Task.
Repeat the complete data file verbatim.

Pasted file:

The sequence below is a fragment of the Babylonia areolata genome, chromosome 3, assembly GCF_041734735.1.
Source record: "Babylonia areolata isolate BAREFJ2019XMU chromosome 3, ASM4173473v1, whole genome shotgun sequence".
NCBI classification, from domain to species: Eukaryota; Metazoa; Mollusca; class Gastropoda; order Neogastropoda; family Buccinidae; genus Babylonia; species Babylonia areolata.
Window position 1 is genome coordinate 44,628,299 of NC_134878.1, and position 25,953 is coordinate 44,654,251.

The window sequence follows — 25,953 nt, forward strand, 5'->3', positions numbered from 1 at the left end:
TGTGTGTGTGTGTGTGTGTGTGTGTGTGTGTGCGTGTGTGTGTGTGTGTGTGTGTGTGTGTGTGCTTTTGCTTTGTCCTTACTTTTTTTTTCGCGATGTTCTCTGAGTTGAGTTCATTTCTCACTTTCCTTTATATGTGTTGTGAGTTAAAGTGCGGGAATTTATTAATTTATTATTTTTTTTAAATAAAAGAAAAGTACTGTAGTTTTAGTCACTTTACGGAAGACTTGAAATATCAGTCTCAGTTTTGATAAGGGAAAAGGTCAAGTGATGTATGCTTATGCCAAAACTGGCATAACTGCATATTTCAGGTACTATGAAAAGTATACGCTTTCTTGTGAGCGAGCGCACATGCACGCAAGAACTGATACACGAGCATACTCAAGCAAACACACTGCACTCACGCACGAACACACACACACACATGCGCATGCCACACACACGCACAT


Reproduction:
The sequence below is a fragment of the Babylonia areolata genome, chromosome 3, assembly GCF_041734735.1.
Source record: "Babylonia areolata isolate BAREFJ2019XMU chromosome 3, ASM4173473v1, whole genome shotgun sequence".
NCBI classification, from domain to species: Eukaryota; Metazoa; Mollusca; class Gastropoda; order Neogastropoda; family Buccinidae; genus Babylonia; species Babylonia areolata.
Window position 1 is genome coordinate 44,628,299 of NC_134878.1, and position 25,953 is coordinate 44,654,251.

The window sequence follows — 25,953 nt, forward strand, 5'->3', positions numbered from 1 at the left end:
TGTGTGTGTGTGTGTGTGTGTGTGTGTGTGTGCGTGTGTGTGTGTGTGTGTGTGTGTGTGTGTGCTTTTGCTTTGTCCTTACTTTTTTTTTCGCGATGTTCTCTGAGTTGAGTTCATTTCTCACTTTCCTTTATATGTGTTGTGAGTTAAAGTGCGGGAATTTATTAATTTATTATTTTTTTTAAATAAAAGAAAAGTACTGTAGTTTTAGTCACTTTACGGAAGACTTGAAATATCAGTCTCAGTTTTGATAAGGGAAAAGGTCAAGTGATGTATGCTTATGCCAAAACTGGCATAACTGCATATTTCAGGTACTATGAAAAGTATACGCTTTCTTGTGAGCGAGCGCACATGCACGCAAGAACTGATACACGAGCATACTCAAGCAAACACACTGCACTCACGCACGAACACACACACACACATGCGCATGCCACACACACGCACAT